Understanding that certain periods of the day are more valuable helps in planning and prioritising. High-value time should be reserved for activities that bring the most joy and satisfaction, or for tasks that require high levels of focus and productivity. Ideally, I would not want to sell my high-value time for money and if someone really wants those hours, they will have to pay a higher price for it.

In fact, I would create and fine-tune routines and/or stack other habits to achieve an even better outcome. Here’s what I did.

Should I Monetise Low-Value Time?

On the same point about charging higher for high-value time, I’m also thinking if it also means that I should be monetising low-value time because the activities done during that time doesn’t “spark joy” and does not incur unhappiness if I didn’t do them. Since these hours are of low value to me, I think that I would probably be okay with doing some work in exchange for a fraction of what I am typically paid per hour in my last employment.

The obvious challenge would be matching my skills with work that pays a decent amount of money and allows me to work remotely. I am exploring a few options now and will share with you when I have something concrete to share.

Adding New Activities: How to Make Blogging Fun Again

Recently, a friend commented on the amount of time I spend writing my blog, suggesting it seemed intense and more like work than a break. As the self-appointed “career break police,” he concluded that I might not truly be on a career break. His observation was an interesting one and made me reflect on blogging as an activity during my career break because I tend to take things to an extreme and overdo them (as my friends would know).

Regular readers would realise that I restarted my blogging cadence, posting a new article every Wednesday. I think I have gotten a hang of the routine where writing a blog doesn’t feel like work to me. It’s a creative outlet that allows me to express my thoughts, share experiences, and connect with others. I also find that blogging gives me a platform to reflect on something I experienced the week before, or learnings from a book that I’ve read, and share them with a broader audience.

Because I use a mixture of high-value and low-value hours to write parts of the article over the week so it feels neither tedious nor rushed. It is also a way for me to feel that I have been productive for the week because there is a visible output that comes in the form of a published article. My reward for blogging comes in the form of reading and responding to comments from my readers.

It was a good reflection because I do intend to add more activities into my high-value time and possibly low-value time, like going back to the gym and getting more swims in the pool. It’s just about figuring out how I can insert them into my daily/weekly routine without negatively impacting happiness.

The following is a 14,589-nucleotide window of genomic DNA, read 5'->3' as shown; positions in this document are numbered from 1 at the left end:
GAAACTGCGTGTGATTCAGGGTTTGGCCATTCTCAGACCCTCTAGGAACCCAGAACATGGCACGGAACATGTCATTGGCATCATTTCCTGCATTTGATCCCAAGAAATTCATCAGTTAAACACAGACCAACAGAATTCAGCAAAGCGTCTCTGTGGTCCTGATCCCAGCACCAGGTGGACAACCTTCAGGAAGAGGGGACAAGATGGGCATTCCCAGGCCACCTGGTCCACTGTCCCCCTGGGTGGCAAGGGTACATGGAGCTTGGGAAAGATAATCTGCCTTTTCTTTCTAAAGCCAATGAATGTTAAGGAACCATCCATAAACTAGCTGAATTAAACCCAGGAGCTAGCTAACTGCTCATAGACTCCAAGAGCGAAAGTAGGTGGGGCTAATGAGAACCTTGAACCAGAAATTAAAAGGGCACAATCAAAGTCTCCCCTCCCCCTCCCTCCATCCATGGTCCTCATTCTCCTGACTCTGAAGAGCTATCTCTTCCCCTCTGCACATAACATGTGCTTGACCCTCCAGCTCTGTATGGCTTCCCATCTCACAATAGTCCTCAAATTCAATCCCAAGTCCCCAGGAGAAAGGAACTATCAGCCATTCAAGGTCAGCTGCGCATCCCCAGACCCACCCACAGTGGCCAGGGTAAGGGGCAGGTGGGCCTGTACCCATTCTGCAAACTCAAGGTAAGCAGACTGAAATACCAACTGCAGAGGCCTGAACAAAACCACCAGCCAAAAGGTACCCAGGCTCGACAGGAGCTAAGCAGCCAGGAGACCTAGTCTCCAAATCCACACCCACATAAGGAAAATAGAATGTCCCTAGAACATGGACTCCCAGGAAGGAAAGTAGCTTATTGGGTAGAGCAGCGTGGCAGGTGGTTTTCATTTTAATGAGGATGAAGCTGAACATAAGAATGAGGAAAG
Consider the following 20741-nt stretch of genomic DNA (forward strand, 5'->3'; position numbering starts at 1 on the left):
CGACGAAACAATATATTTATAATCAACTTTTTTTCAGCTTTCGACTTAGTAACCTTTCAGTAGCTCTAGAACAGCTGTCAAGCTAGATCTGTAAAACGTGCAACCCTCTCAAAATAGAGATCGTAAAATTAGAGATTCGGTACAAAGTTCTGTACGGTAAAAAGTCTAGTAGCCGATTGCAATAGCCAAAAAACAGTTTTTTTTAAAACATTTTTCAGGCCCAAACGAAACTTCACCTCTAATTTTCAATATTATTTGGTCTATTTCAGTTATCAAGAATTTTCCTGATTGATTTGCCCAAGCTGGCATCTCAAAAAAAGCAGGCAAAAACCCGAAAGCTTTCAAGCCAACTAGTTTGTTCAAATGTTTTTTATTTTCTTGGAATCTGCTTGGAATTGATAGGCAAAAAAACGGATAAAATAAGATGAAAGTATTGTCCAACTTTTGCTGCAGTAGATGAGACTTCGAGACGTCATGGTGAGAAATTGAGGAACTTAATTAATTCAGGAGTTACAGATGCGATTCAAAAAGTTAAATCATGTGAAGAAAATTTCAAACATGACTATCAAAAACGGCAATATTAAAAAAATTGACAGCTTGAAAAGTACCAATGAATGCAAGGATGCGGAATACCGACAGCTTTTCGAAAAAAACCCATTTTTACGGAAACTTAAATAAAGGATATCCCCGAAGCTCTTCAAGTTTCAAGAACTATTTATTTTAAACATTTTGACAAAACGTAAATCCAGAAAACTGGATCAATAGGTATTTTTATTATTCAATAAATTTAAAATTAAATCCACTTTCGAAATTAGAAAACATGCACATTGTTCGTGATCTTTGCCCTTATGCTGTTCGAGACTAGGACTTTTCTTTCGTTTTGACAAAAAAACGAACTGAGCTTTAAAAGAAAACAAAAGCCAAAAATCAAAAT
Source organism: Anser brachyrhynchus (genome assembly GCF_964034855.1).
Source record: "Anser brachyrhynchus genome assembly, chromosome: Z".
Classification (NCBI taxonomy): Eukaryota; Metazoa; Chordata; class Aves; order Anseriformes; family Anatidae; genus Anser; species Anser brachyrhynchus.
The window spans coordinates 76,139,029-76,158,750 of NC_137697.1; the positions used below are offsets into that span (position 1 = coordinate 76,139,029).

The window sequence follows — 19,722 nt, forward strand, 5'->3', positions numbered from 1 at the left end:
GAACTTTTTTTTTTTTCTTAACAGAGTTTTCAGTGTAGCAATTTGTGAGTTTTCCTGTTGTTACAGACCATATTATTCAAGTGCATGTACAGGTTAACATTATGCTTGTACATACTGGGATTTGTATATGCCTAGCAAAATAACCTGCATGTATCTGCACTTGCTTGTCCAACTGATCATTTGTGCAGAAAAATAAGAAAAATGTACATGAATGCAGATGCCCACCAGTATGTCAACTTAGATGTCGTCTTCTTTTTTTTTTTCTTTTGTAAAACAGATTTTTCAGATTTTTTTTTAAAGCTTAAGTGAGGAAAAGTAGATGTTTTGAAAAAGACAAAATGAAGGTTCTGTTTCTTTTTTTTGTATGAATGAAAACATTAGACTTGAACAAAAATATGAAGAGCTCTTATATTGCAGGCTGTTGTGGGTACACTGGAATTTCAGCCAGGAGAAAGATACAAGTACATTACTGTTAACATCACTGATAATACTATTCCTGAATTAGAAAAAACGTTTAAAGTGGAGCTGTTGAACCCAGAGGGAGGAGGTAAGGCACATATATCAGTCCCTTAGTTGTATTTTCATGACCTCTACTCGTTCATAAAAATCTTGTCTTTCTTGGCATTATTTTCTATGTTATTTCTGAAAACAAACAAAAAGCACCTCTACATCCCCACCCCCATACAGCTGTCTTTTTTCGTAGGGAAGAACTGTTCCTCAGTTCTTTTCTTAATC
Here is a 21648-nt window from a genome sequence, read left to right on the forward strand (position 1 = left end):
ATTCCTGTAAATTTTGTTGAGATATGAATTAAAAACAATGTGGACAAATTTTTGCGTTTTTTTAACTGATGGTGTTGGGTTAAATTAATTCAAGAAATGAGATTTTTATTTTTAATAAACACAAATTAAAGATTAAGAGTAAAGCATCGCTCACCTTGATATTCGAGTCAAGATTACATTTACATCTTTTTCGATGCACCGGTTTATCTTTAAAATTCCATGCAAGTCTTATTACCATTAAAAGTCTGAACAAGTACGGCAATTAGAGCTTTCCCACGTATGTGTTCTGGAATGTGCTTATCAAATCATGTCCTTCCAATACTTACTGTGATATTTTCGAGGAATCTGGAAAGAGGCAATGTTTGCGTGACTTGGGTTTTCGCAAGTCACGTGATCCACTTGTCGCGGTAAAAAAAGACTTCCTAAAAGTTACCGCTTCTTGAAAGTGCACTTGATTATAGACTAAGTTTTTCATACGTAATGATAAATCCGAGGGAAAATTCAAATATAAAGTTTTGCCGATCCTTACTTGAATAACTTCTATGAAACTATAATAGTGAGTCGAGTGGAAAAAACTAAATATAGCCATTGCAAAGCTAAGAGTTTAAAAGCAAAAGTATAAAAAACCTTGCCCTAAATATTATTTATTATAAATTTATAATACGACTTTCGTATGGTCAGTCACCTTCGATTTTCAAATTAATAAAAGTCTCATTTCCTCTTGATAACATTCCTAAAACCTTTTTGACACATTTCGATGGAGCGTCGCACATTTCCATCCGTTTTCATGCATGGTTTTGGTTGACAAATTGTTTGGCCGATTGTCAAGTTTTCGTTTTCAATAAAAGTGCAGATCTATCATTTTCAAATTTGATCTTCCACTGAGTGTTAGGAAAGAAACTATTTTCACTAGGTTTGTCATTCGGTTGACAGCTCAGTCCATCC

Practical Implications and Reflections About Career Breaks

Taking a career break has provided me with valuable insights into how I manage and value my time. The ISTJ in me continues to over-analyse things but the benefit of overthinking allows me to conceptualise and breakdown my reflections into 3 broad ideas.

Value Our Time on Our Own Terms

We often let others determine when is the most valuable part of our time. The most common scenario we encounter is employers who decide when your time should be spent on work, in exchange for money. But if we step away from it all and look at it from within, do you know what are the hours of your day that truly matter most. What are we doing to protect those high-value hours from disruptions? Are we being paid adequately for those high-value hours? Should we monetise our low-value hours instead?

Redefining Work and Breaks

The traditional notion of a career break often involves completely stepping away from any productive activity. However, I find this view limiting because there can be so much more we could be doing during this time. My take is that a career break is about finding balance and engaging in activities that restore and rejuvenate you. For some, that might mean complete rest; for others, it involves engaging in fulfilling projects at a pace that suits them.

If we manage to strike the right balance between work and breaks, is there a need for society to have have distinctions such as weekdays and weekends to tell us when is the time to work and rest? If I reference my chart below, what’s stopping us from performing work activities for 7 days a week if we are able to achieve adequate portions of rest/joy for 7 days a week?

Adopt a Macro View as Well

While this article may seem portray a micro view on how we should perceive the value of time, it is equally important to adopt a macro view that considers our broader life circumstances and long-term goals. The only reason why I have not elaborated in details is because everyone have very differing life circumstances and long-term goals so our macro views should be personalised to our needs.

Having stayed home for the past 6 months, I recognised the need to be more physically present as a primary caregiver to my mum instead of just taking care of her financial needs. Because of this, I have a preference for a job that allows me to work fully remotely instead of one that requires being physically on-site. For others, it could be wanting to spend more time with their children during their younger years.

Looking at the bigger picture allows us to evaluate how our daily activities align with our life aspirations. This broader perspective can help ensure that we’re not just efficiently managing our time but also effectively steering our lives towards our ultimate goals.

Do you have a different opinion of how we should value our time? Leave your thoughts in the comment section below.